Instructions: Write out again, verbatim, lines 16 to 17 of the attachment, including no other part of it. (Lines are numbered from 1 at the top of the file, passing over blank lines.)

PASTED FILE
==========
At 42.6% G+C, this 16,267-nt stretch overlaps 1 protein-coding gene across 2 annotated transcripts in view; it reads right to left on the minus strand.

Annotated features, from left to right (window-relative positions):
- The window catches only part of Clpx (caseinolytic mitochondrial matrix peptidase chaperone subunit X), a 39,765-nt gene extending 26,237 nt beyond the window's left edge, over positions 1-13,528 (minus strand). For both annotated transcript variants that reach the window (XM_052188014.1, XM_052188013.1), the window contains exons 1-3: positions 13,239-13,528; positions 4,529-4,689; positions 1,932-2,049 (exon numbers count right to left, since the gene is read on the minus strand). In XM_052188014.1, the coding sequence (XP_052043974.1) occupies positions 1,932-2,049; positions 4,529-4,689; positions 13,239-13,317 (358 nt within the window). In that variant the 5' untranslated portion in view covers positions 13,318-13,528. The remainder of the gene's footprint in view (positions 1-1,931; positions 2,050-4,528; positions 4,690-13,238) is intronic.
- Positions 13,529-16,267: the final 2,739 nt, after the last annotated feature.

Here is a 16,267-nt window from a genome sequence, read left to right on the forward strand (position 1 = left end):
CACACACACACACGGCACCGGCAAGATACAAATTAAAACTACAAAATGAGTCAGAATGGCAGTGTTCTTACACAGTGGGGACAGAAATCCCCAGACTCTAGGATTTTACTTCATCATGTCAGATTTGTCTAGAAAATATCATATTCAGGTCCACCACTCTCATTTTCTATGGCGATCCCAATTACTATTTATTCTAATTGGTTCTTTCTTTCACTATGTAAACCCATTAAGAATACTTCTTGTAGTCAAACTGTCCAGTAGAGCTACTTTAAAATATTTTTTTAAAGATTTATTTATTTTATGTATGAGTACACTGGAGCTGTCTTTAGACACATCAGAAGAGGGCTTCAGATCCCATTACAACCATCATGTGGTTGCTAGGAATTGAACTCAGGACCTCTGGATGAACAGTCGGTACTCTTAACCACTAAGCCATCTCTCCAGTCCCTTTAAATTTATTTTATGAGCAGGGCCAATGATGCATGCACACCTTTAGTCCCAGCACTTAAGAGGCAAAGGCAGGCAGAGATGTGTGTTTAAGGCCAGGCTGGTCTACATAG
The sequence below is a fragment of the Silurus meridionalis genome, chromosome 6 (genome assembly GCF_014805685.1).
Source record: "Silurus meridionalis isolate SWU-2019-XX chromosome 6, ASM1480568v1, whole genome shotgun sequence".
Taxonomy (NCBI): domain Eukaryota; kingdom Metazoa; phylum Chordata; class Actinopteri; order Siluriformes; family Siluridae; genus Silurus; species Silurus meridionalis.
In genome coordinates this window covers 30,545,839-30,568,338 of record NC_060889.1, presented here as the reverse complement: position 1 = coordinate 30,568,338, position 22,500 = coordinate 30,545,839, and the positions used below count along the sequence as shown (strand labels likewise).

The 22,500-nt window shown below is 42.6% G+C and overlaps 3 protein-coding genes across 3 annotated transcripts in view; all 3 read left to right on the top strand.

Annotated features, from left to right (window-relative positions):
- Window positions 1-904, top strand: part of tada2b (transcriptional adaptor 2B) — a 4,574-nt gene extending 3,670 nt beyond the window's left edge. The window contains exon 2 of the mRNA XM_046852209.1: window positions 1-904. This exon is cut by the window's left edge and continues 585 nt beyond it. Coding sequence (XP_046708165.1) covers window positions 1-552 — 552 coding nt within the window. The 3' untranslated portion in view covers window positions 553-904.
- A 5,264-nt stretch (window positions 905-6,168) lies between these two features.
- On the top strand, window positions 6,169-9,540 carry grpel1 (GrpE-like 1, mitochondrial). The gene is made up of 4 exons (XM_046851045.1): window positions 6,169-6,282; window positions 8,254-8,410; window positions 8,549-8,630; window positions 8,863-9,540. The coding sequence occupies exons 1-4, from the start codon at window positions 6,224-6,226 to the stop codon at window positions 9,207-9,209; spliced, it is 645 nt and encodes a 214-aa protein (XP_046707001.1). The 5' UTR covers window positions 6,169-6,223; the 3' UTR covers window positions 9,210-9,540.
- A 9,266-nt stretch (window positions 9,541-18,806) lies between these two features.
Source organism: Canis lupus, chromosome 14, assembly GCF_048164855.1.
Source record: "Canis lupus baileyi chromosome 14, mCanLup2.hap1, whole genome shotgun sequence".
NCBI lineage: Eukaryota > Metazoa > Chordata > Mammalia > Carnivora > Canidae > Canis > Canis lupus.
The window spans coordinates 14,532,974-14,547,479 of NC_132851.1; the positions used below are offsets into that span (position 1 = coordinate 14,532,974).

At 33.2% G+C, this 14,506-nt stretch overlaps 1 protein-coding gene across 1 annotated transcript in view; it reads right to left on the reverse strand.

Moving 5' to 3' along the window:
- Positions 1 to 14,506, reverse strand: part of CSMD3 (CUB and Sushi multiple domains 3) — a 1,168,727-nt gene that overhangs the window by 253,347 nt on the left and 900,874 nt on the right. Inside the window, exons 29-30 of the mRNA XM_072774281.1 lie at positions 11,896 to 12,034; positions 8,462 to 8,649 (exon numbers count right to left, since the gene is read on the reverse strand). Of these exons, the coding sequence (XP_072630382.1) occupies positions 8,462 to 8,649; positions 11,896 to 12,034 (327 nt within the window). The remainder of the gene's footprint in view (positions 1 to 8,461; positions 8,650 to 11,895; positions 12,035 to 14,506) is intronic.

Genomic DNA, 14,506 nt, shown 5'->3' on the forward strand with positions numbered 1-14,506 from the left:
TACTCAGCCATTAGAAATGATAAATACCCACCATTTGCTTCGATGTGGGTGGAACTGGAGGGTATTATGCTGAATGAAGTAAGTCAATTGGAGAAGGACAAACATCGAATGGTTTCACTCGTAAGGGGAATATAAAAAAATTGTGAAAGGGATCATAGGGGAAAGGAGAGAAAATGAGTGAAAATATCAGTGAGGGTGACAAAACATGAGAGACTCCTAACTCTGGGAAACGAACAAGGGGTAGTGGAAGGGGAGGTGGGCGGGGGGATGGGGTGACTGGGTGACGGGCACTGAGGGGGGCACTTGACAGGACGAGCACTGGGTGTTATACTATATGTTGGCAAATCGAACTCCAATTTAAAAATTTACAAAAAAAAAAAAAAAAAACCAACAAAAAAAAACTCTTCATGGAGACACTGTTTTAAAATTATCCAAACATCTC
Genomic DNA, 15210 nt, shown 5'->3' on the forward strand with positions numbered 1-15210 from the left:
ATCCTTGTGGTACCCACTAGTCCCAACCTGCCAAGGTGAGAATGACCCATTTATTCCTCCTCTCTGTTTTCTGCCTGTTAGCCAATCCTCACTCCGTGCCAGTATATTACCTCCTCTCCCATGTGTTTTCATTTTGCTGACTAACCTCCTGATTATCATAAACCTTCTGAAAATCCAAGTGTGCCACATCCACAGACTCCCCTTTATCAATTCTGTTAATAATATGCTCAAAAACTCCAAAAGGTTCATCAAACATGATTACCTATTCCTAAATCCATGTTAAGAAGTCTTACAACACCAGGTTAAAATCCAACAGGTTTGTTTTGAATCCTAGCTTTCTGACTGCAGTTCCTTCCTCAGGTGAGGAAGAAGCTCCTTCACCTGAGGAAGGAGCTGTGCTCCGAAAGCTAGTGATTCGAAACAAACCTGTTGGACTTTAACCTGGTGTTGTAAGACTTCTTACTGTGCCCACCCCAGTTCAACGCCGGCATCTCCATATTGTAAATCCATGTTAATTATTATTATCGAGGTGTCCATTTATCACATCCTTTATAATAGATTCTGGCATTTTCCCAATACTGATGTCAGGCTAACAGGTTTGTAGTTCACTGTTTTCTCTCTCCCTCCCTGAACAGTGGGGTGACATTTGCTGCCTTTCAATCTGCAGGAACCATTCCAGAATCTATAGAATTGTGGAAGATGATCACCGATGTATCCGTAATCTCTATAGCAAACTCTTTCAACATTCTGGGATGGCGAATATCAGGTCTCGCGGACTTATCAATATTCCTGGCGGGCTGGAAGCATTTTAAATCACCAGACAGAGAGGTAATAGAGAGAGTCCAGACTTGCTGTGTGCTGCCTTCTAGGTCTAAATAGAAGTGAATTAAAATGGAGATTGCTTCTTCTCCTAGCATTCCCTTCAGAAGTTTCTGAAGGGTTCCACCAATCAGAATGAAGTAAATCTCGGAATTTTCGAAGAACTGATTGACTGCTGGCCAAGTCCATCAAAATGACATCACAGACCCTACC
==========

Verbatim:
- A 9,266-nt stretch (window positions 9,541-18,806) lies between these two features.
Source organism: Canis lupus, chromosome 14, assembly GCF_048164855.1.